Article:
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Thread: comparative

  1. #1
    hela is offline Senior Member
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    Default comparative

    Dear teachers,

    In the following sentence why do we have a comparative and not a superlative? What's the difference between them, please?

    "He had first picked her up in London, at one of his richer friendís."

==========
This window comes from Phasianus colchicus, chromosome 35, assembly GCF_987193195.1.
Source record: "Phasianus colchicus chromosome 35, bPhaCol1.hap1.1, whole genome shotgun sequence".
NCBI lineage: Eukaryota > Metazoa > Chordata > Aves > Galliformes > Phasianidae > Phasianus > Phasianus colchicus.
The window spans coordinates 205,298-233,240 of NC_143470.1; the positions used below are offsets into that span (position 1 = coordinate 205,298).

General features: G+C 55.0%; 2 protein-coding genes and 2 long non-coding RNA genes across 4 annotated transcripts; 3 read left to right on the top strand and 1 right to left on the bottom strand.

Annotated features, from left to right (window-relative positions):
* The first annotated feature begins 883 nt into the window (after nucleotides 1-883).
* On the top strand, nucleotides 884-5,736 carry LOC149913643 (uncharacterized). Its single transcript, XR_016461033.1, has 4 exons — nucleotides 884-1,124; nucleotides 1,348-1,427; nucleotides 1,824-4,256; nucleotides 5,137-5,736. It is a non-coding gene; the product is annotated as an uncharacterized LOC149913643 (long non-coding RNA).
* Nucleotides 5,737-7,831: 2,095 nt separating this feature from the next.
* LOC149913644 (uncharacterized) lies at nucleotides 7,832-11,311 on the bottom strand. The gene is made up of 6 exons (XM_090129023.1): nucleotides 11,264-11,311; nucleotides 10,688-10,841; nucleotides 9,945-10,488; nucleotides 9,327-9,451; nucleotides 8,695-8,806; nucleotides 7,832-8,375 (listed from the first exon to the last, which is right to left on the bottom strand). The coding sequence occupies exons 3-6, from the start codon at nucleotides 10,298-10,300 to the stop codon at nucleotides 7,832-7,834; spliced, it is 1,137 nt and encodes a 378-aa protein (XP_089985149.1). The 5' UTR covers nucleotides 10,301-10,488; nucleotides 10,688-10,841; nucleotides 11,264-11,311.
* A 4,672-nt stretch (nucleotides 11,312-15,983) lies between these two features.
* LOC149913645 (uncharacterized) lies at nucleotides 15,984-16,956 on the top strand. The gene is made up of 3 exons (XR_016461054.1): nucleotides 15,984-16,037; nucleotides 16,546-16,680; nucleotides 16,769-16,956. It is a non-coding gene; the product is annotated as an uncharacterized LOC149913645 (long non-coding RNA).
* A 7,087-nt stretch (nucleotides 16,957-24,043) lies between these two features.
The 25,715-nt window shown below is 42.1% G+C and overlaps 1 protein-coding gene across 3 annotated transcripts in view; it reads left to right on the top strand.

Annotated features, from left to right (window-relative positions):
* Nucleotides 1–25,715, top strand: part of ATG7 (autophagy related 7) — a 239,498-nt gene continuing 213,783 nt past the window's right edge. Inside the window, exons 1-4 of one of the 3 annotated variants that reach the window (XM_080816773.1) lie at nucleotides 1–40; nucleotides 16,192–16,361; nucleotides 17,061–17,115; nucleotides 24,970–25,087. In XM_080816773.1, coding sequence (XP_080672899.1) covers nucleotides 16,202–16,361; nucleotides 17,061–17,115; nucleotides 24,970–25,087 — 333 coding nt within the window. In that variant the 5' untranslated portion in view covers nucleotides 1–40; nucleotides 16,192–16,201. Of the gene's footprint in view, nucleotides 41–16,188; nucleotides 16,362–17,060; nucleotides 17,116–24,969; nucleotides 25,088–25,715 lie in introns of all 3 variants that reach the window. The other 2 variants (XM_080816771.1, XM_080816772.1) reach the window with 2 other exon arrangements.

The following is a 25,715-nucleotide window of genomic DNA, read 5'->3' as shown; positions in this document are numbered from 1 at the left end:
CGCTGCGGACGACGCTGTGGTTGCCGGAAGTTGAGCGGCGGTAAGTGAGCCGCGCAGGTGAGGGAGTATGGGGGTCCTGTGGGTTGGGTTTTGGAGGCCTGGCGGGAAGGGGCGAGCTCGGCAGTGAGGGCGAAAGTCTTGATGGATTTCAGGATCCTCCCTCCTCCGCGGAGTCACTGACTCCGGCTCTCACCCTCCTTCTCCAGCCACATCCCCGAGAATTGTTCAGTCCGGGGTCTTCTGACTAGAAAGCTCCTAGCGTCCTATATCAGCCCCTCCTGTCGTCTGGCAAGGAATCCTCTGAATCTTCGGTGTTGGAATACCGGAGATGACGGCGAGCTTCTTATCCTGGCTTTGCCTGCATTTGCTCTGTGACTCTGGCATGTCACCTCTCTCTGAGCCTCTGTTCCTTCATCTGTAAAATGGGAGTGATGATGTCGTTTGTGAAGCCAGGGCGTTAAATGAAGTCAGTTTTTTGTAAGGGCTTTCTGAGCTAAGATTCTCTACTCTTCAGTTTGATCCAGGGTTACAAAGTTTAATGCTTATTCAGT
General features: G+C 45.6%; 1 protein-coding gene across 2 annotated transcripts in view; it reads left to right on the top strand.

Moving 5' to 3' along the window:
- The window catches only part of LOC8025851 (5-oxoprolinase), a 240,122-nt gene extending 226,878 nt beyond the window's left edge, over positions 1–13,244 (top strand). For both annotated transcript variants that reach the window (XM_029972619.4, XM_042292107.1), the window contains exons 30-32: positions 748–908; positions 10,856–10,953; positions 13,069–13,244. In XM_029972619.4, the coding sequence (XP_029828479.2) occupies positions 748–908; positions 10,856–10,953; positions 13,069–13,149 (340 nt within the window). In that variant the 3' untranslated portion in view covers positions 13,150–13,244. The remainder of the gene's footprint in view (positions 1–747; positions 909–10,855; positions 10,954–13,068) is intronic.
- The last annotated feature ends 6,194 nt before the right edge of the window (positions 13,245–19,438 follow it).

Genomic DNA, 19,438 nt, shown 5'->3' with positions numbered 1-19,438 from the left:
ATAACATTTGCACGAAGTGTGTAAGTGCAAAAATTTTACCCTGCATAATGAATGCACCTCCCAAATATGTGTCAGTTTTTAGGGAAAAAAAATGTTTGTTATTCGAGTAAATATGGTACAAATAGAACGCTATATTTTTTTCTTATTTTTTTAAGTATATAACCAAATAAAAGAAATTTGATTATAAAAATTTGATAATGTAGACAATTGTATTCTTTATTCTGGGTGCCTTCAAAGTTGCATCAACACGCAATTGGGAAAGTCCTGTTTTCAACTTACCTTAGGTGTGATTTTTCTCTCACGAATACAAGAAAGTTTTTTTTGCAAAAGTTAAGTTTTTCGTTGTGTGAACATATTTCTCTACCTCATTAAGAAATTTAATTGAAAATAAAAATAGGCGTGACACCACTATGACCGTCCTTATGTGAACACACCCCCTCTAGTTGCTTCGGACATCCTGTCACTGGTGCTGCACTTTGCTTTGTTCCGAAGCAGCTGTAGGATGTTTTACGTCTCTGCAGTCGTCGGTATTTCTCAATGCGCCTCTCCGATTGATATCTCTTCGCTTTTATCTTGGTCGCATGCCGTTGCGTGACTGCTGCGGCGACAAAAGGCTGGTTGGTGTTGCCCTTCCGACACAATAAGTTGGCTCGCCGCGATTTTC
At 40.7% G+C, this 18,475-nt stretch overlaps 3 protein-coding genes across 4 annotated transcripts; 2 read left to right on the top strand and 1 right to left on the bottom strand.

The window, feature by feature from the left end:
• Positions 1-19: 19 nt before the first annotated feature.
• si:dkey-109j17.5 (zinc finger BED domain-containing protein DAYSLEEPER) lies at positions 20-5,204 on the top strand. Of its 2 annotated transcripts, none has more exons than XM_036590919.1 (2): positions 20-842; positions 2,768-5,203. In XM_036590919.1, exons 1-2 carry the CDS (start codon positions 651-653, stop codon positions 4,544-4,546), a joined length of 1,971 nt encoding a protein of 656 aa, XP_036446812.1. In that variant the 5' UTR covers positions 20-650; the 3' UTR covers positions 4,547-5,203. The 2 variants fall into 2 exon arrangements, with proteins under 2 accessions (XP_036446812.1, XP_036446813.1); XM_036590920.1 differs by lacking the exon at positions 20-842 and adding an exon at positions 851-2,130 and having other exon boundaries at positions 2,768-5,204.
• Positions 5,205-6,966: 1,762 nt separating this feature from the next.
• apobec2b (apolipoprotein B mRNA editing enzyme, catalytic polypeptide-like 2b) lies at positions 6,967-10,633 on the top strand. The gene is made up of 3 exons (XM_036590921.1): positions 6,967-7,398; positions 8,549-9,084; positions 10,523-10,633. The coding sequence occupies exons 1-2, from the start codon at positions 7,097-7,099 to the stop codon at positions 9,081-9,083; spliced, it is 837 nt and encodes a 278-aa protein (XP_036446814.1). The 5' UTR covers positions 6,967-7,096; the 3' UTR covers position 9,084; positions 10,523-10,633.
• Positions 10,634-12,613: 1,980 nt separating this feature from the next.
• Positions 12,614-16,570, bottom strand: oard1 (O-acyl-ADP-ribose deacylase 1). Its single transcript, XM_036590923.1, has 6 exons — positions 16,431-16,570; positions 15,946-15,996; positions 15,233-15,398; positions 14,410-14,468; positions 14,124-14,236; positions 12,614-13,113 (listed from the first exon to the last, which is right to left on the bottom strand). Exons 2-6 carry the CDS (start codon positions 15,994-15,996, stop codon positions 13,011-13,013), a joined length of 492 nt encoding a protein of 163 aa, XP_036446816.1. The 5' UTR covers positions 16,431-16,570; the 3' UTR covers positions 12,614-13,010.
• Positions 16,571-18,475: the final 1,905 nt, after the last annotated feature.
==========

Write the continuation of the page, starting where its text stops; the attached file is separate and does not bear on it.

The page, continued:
Why not "RICHEST friend's"?

    Regards,
    Hela

  2. #2
    Join Date
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    Default Re: comparative

    Richest as in best, one of a kind. Note the structure here:

    [1] Some of his friends are rich and some of his friends are very rich. His sister was staying with one of his richer friends, with Max, at Max's house.

    [2] All of his friends are very rich, but one is richer than all the rest. His sister was staying with his richest friend, with Max, at Max's house.

    Hope that helps.

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